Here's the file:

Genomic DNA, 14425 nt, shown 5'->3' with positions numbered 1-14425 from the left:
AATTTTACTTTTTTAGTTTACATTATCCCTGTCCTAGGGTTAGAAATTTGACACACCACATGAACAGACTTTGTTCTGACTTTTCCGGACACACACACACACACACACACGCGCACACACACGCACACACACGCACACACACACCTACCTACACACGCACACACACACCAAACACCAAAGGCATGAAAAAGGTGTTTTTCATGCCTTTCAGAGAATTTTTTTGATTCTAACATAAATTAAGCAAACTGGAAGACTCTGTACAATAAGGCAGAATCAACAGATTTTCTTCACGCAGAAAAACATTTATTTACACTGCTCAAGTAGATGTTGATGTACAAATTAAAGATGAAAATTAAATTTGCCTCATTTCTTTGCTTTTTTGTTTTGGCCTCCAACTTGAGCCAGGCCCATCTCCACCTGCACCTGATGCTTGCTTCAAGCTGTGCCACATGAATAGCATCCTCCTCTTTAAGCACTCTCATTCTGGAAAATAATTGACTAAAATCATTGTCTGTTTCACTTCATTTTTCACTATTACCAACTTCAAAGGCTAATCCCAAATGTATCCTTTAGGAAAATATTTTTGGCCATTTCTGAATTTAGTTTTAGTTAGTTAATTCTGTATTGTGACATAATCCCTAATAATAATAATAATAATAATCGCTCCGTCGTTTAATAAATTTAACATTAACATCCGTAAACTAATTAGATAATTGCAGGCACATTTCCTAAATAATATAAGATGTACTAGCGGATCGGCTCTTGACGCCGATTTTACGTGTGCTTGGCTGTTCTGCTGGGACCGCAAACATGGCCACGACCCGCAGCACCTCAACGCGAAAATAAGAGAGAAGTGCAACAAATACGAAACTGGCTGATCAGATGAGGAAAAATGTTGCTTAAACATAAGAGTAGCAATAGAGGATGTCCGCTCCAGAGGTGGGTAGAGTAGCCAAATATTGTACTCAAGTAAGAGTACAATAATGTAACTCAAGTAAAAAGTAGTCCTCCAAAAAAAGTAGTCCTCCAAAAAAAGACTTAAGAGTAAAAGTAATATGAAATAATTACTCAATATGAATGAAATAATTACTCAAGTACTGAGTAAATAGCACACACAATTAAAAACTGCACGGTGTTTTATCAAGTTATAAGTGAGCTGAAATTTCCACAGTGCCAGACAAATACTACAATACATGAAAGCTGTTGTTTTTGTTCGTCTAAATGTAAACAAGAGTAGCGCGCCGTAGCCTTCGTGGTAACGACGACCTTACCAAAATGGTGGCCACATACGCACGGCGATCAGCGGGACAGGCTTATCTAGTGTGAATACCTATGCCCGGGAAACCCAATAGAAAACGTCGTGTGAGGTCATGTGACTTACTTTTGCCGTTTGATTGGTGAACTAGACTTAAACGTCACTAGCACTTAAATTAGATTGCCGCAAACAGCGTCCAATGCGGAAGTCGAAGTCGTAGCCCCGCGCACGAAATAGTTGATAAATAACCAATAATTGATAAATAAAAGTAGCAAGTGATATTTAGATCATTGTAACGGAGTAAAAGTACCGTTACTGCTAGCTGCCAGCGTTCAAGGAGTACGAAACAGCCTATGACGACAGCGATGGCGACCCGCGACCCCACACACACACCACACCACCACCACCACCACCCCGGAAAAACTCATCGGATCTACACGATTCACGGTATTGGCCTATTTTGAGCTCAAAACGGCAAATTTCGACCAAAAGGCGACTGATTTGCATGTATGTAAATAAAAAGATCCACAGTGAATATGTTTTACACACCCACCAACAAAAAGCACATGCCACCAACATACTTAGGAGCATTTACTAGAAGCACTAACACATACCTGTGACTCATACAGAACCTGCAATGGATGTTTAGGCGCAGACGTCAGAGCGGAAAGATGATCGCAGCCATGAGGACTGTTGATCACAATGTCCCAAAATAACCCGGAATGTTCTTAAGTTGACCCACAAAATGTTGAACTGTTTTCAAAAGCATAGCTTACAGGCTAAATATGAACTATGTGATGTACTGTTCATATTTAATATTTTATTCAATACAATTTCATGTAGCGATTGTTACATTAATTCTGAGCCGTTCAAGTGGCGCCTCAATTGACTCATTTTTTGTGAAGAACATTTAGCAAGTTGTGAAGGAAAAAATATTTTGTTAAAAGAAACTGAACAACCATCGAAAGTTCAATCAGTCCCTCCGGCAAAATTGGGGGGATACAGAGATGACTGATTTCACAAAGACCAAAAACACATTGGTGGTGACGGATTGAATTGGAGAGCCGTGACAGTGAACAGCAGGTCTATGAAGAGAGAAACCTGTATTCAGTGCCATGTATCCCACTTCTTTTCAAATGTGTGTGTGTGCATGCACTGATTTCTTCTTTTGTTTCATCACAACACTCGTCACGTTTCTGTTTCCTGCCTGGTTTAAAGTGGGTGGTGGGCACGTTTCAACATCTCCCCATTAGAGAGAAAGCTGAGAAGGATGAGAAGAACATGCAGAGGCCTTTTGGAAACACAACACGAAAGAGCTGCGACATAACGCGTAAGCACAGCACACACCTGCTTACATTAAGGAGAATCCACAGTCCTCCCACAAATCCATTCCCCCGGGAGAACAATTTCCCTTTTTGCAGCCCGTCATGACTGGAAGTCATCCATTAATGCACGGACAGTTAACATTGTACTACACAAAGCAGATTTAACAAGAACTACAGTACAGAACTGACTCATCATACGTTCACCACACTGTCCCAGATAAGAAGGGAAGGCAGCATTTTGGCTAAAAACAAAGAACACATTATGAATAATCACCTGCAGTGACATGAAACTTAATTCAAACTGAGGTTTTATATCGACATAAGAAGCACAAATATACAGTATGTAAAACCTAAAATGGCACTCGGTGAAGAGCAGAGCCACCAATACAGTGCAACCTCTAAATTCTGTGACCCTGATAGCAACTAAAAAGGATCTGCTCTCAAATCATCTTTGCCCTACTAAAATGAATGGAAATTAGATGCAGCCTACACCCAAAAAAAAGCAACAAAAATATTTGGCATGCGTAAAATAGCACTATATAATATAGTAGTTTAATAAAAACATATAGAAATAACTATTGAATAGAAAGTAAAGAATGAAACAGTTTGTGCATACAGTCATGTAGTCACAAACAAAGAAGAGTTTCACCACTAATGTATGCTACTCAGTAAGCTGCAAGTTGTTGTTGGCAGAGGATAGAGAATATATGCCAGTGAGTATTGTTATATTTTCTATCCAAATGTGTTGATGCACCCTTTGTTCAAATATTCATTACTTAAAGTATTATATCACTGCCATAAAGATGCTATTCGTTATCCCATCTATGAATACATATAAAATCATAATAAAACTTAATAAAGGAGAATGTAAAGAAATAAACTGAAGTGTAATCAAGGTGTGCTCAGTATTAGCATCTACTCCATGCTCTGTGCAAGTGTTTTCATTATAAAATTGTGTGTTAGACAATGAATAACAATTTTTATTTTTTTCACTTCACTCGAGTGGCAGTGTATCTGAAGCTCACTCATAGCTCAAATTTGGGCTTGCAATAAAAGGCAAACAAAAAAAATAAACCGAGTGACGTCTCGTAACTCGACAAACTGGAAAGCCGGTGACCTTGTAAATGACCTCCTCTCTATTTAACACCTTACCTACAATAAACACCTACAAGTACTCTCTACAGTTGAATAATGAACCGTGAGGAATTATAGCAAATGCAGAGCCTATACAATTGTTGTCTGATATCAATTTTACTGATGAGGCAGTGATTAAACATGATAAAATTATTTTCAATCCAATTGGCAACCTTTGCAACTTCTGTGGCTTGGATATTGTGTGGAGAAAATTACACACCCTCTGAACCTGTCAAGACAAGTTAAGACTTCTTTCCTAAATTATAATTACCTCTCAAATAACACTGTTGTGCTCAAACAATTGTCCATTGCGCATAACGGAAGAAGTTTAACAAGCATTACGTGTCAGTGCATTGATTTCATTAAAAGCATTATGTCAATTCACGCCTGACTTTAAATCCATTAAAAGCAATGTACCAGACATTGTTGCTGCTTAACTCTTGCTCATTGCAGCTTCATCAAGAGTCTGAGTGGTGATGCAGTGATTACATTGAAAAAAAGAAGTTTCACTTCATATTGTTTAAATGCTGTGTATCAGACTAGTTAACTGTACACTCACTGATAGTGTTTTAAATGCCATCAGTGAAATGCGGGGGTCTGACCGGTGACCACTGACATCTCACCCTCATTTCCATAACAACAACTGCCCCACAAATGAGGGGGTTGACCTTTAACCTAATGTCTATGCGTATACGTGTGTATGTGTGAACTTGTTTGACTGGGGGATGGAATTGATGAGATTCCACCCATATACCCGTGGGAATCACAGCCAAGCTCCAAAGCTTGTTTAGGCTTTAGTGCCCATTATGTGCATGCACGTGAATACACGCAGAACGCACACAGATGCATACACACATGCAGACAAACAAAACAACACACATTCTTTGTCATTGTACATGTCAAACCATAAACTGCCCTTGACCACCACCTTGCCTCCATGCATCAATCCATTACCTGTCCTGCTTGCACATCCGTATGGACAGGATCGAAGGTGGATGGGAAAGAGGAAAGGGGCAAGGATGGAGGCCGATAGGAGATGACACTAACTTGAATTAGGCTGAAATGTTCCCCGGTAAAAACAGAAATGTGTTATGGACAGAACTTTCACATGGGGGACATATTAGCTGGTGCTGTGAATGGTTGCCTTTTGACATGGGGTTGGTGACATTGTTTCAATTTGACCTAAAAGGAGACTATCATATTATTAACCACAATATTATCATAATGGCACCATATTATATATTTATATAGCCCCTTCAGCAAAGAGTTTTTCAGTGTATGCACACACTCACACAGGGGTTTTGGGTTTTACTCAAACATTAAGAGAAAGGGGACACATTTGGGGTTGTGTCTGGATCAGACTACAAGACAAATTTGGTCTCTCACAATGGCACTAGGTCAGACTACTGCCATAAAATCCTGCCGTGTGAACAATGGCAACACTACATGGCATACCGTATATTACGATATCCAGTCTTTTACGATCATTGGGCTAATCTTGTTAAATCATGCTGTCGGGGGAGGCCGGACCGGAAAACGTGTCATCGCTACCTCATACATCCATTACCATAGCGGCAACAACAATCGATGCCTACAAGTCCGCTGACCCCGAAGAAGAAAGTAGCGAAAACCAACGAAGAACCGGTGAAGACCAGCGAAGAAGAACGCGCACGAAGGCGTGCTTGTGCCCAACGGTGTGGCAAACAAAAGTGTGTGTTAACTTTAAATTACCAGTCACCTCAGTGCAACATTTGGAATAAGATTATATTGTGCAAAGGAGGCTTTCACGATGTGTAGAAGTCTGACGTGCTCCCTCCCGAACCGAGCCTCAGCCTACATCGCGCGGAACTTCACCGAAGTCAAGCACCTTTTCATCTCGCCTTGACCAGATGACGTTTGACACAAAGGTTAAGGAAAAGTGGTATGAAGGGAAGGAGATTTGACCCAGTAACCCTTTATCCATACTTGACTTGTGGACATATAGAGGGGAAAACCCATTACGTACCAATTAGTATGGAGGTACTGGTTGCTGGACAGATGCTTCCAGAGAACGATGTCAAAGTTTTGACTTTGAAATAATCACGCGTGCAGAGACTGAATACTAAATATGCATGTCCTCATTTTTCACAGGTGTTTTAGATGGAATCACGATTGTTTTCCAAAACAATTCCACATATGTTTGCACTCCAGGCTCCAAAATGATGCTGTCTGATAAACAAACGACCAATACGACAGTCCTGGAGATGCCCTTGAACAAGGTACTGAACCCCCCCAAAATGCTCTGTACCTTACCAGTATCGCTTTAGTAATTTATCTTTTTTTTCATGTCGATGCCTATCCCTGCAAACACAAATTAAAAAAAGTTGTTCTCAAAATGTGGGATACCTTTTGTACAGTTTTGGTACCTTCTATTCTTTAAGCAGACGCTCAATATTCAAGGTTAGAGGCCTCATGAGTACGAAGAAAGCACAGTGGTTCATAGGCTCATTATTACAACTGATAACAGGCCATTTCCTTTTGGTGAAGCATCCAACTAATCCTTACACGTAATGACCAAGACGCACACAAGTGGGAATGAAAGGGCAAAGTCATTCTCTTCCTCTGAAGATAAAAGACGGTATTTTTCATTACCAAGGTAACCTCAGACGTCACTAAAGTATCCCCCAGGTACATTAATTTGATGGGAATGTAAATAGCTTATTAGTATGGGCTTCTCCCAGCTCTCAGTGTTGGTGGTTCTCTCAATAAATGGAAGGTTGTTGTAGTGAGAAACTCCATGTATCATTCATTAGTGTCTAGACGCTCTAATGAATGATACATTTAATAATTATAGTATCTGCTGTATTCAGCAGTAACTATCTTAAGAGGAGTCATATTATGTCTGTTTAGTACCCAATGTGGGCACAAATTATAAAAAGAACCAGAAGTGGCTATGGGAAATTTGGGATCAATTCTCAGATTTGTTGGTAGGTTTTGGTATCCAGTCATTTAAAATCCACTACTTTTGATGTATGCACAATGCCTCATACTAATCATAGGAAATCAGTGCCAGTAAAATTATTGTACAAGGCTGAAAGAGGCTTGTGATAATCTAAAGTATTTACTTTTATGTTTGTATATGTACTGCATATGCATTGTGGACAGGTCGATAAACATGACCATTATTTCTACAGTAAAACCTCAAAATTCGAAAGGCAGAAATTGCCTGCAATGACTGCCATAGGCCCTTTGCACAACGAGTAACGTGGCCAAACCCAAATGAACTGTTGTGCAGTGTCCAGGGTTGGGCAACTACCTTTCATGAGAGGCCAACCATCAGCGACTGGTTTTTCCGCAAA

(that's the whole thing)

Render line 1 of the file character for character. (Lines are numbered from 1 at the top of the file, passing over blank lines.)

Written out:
Genomic DNA, 14425 nt, shown 5'->3' with positions numbered 1-14425 from the left: